Web Services are based on the same concepts and technologies, but extend this mechanism by providing a standard interface as to how the server side Web Service is called. This interface comes in the form of the Simple Object Access Protocol or SOAP. SOAP's mission in life is to provide a standard, XML based interface to making remote procedure calls. The purpose of SOAP is to standardize the way that data is requested and remote code is executed by providing standard parameter information (input) and return value (output) that returned in an XML document that follow the SOAP protocol specification. A server SOAP implementation is required to handle incoming SOAP requests. This implementation can be implemented with any Web Backend. MS SOAP uses ASP, Web Connection uses a special process class to handle SOAP requests to a specific Web scriptmap. Keep in mind that the server implementation is independent of the SOAP spec. As long as it can read the incoming SOAP Request packet and return a valid SOAP Response packet it's fulfilling the SOAP contract.

In simplistic terms the idea behind a Web Service and SOAP is nothing more than making a remote function call over the Internet. The client passes a parameter, the server returns a result value. It's not quite that easy yet, but we can look forward to full development tool integration of SOAP and Web Services that literally will blur the lines between where code is executed, whether it's in you own compiled application or from a service sitting on the other side of the globe with a 12 hour time difference.

Why bother since XML is already here?

If you're already building XML based applications you may be asking yourself just about now what is so different about using SOAP compared to using standard XML messages? There are many reasons why SOAP has advantages over raw XML as a protocol, but here are the two most important ones:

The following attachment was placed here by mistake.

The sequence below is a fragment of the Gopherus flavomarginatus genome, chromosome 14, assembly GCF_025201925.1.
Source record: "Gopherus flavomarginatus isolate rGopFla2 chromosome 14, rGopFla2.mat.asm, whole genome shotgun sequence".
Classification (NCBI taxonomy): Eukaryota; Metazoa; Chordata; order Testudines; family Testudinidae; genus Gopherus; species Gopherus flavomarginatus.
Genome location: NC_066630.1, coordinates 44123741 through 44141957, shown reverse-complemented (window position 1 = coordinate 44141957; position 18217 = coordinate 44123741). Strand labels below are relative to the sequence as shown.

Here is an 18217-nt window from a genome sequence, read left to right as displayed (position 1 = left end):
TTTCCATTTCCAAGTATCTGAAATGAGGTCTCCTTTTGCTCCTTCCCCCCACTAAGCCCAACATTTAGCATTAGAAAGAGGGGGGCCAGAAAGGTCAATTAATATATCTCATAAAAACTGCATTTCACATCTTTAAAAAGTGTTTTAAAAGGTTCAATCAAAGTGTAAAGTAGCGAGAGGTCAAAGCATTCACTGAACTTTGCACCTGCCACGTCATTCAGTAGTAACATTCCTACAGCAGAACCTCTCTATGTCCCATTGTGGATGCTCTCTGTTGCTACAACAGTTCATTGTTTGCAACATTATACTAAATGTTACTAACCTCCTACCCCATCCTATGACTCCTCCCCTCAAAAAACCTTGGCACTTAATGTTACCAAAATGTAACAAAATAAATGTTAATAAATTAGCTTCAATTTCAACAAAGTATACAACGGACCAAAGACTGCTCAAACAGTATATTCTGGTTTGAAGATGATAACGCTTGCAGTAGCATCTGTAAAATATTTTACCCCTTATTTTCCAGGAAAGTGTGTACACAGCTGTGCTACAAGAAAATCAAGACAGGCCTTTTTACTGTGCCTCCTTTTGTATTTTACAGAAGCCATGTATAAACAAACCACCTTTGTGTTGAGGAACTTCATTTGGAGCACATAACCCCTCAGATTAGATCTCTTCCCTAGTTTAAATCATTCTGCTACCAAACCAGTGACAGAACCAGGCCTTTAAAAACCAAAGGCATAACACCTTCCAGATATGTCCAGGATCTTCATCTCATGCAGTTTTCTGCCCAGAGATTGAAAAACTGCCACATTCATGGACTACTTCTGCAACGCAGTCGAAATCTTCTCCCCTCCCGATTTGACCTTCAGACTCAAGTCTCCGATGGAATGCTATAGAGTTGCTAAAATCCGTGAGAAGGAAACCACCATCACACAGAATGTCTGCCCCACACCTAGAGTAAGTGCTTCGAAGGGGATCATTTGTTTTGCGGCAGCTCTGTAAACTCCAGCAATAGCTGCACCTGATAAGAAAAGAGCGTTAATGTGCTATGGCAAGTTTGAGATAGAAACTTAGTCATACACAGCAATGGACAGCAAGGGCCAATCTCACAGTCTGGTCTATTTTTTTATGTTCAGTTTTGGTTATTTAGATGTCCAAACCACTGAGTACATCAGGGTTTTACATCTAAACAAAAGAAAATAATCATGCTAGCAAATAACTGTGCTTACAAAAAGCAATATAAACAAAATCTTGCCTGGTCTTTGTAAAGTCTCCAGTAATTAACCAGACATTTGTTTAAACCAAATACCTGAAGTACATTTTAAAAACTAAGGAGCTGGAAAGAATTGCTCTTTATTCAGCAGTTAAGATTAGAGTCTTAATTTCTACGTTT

SOAP is still evolving as we speak, but tools that let you take advantage of it today are available. The most visible tool is Microsoft's SOAP Toolkit and I'll start discussion with this Microsoft offering before going on to demonstrate a VFP based implementation that is more flexible.

The Microsoft's SOAP Toolkit

In May Microosoft introduced the SOAP Toolkit, which has now been updated with a July release that fixes a few bugs and adds slightly improved HTTP support. It should be noted that the Microsoft SOAP toolkit is distributed as a demo application, rather than a fully supported product at this time. The toolkit is meant as a pre-runner to the Web Services that will be provided by the Visual Studio .Net platform and employ a similar although more seamless SOAP implementation for calling remote Web Services. Support is available only through a public newsgroup, which is fairly active and has had some good discussions on the implications on using the toolkit.

When Microsoft released the SOAP toolkit I was pleasantly surprised at what I found: The toolkit comes with heaps of documentation, full source code (yes, full source for the ROPE client DLL, the ISAPI listener and the ASP listener – each of these has a ton of useful pieces of code for developers), a Wizard that generates Service Descriptions (SDL) from COM objects and several useful and easy to follow examples. Getting started involves downloading and installing the SOAP toolkit. I highly suggest you read through the first section of the help file that explains how the toolkit is structured – I'll review the main points here, but the documentation is very useful and easy to follow and has a number of useful tips and insights. The trouble shooting section is also good – it helped me figure out a couple of assumptions I made when I started.

The Microsoft toolkit is a custom SOAP implementation. What this means is that the SOAP messages passing over the wire are SOAP protocol compliant, but that there are additional tools and operations that occur to verify method call signatures. In particular the toolkit uses a Service Description file in XML Schema format that describes what methods the Web Services exposes and how those methods should be called. You can think of the SDL (Service Description Language) file as a server side type library that both the client and the server use to validate the method call parameters and result values.